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The science of burnout (and how to beat it)

As work invades all other time zones, here are warning signs to watch for, and ways to keep from fizzling out.

wellness Updated: Oct 30, 2020, 22:22 IST
Paramita Ghosh
Paramita Ghosh
Hindustan Times
(Shutterstock)

There is no commonly discussed definition of burnout, and so most people dealing with it don’t know that they are experiencing one.

Dr Rajesh Sagar, professor of psychiatry at the All India Institute of Medical Sciences (AIIMS), defines it as a condition of “continuous stress which places overwhelming demands” on a person’s mental and physical resources.

It’s when the strain caused by the quantity and intensity of tasks assigned to the mind, begins to affect the quality and quantity of a person’s sleep, their ability to switch off and their ability to focus. It’s essentially the brain short-circuiting usually as a result of months of accumulated pressure from being constantly on.

Burnout has been an issue since the birth of the modern workplace, with its emphasis on to-do lists, scheduling and coordination rather than routine manual tasks. It’s become more talked-about and more common since the invention of email and the smartphone. Now, work-from-home is adding another layer of stress.

In addition to each task taking more time and requiring more coordination — phone calls, texts, emails, instead of just walking up to a team or person — with the economy hit hard and companies downsizing, employees are ending up overburdened too. The classic case of burnout, Dr Sagar says, occurs when one worker does the job of two.

“My days are without limit,” says Rimi (last name withheld on request), 42, a location manager with a CSR foundation in Kolkata. “There’s the actual work and the work-related Zoom calls, the team catch-up Zoom calls, endless emails and WhatsApp queries, counter queries, follow-ups.”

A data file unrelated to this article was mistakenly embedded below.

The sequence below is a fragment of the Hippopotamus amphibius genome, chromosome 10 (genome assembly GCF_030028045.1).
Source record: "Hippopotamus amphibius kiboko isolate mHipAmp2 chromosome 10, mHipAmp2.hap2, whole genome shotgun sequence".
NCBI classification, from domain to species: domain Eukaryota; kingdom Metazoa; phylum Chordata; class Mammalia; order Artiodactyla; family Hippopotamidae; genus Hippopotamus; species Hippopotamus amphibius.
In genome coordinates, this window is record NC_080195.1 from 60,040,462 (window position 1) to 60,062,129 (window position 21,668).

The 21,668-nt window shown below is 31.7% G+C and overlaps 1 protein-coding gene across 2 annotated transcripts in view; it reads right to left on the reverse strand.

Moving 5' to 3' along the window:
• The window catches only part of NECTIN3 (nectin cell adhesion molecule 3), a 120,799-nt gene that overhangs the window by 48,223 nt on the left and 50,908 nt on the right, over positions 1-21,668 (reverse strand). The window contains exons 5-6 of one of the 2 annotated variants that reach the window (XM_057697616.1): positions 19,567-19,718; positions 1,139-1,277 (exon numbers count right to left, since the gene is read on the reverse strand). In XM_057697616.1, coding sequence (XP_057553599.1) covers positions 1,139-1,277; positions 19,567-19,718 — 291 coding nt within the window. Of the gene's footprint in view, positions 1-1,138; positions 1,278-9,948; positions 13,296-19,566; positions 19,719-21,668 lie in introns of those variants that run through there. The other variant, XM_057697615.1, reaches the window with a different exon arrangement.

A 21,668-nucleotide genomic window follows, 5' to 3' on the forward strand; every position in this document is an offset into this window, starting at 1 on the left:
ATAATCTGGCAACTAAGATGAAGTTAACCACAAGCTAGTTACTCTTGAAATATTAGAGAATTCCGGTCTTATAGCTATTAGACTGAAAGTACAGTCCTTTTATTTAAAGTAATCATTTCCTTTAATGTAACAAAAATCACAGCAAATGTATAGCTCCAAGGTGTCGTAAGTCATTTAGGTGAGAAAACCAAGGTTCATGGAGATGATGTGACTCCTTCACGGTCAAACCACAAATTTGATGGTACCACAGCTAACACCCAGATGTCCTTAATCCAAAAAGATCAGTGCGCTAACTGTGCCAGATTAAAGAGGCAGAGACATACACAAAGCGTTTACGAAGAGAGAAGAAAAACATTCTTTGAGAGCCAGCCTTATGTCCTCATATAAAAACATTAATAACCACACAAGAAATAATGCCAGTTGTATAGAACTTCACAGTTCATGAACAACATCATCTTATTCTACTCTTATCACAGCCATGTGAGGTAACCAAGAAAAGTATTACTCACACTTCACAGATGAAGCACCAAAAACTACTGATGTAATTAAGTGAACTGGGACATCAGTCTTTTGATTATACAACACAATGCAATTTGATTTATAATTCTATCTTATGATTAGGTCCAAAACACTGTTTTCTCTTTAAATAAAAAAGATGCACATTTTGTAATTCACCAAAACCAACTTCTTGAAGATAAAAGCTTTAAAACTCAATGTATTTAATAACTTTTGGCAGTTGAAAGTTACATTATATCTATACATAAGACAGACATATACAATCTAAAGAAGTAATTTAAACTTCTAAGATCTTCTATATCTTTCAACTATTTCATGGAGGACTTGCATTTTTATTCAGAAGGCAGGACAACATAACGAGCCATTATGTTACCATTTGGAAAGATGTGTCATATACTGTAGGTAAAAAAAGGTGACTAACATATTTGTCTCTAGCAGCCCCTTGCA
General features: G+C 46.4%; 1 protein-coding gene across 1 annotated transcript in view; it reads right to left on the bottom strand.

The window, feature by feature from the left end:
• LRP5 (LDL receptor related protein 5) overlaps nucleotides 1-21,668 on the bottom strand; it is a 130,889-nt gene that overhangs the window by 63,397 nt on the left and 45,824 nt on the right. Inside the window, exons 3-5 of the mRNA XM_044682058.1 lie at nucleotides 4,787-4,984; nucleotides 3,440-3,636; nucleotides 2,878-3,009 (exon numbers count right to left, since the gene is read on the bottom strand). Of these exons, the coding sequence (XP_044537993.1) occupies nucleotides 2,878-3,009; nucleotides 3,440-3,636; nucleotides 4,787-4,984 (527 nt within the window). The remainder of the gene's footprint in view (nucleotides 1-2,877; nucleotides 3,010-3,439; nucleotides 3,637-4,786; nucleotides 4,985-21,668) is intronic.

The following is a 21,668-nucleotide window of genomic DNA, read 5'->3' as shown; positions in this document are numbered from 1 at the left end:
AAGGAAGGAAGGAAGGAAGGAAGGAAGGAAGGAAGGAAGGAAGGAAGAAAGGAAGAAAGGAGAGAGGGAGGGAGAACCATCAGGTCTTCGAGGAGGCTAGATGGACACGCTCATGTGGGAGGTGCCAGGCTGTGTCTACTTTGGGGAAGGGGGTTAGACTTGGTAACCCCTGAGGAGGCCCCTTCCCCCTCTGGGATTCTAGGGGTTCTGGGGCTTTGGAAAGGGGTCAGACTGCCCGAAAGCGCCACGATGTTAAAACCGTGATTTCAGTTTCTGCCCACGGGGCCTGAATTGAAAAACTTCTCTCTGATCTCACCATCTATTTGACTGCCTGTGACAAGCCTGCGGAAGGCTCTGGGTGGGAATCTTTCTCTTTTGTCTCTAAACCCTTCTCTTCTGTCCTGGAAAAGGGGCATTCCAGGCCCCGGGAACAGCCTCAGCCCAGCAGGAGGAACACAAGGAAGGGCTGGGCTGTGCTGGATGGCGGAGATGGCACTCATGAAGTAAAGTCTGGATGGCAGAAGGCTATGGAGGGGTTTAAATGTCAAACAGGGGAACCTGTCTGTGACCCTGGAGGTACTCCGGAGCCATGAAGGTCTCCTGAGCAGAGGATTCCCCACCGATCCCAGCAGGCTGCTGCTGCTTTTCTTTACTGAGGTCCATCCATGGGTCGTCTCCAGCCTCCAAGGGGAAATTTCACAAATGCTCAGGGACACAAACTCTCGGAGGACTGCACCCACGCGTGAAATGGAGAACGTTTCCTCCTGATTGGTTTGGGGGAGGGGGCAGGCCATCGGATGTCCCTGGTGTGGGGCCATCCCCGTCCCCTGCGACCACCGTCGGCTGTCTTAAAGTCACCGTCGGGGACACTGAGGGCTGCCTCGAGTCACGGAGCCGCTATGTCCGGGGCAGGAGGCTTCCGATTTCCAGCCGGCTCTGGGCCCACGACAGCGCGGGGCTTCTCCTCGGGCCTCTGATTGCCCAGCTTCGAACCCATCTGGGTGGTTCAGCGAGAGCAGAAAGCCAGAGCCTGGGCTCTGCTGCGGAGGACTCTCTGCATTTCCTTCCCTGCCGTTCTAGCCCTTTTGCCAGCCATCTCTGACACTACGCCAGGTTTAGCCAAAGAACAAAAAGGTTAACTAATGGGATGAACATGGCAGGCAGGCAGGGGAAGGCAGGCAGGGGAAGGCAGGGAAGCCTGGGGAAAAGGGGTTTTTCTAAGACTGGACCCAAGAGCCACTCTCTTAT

“No one acknowledges the fact that working from home means dealing with housework as well,” adds Disha (last name withheld on request), 40, a Delhi-based country commercial manager with an MNC. “There are days when I just fall into bed and am instantly asleep because I’m so tired, and there are days when I’m so keyed up and stressed that I can’t even manage that.”

Both Rimi and Disha spoke of feeling listless, numb, like automatons; their day shrinking into just two zones — exhausted sleep and exhausted work. “I sit in the same space and work; in the same space I also have my lunch and dinner. I can no longer walk up to the desk of a colleague and vent. That’s adding to it,” Disha says. “I’m so tired, I’ve started waking up just in time for my first call. And that sometimes means noon.”

One of the problems with burnout, Dr Sagar says, is that it isn’t taken seriously, and so it isn’t identified or alleviated. “Initially, the person is in denial or thinks they just need to learn how to cope,” he adds. “When the situation persists, there can be long-term effects ranging from irritability to lethargy, feelings of hopelessness or dejection. It can even lead to food dependencies and substance abuse, since initially these become props that energise, only to later become destructive crutches.”

The other thing about burnout, Dr Sagar says, is that you need your colleagues, your boss and yourself to work together on prevention or recovery. Here are five steps he suggests you could start by taking.

Stick to the plan: Because workflows are more erratic and tasks tend to take longer when working and coordinating from home, employees are trying to do more within the day, to create buffers. This means that even if the tasks for the day are done, they don’t log out. Instead, stick to the plan and achieve what you set out to achieve in the day. Enjoy the sense of achievement, and log out.

Create work-free zones: There should be physical spaces in your home where you never work; and times in the day when you do not check your email, laptop or phone. Keep your lunch and dinner hours work-free, if possible. If you can built in mid-day breaks, all the better. There’s nothing quite like a run, a walk or just an hour of leisure reading to refresh the mind.

Teach, don’t do: If you’re a quick worker with a lot on your plate, it’s tempting to take on tasks that have been or ought to be assigned to other people, to speed things along amid heightened pressure. Resist this urge, and delegate. Teach, when needed; but don’t do.

Ask for autonomy: Everyone doesn’t work the same way or get work done by sticking to the same timetable. See if you can rework your day to try and suit your current situation better.

Decompress: “Different techniques work better from person to person. Find what works for you, and make the time to do it — whether it’s talking to people you’re close to, going for a walk or doing yoga, and then make that time non-negotiable,” says Dr Sagar.

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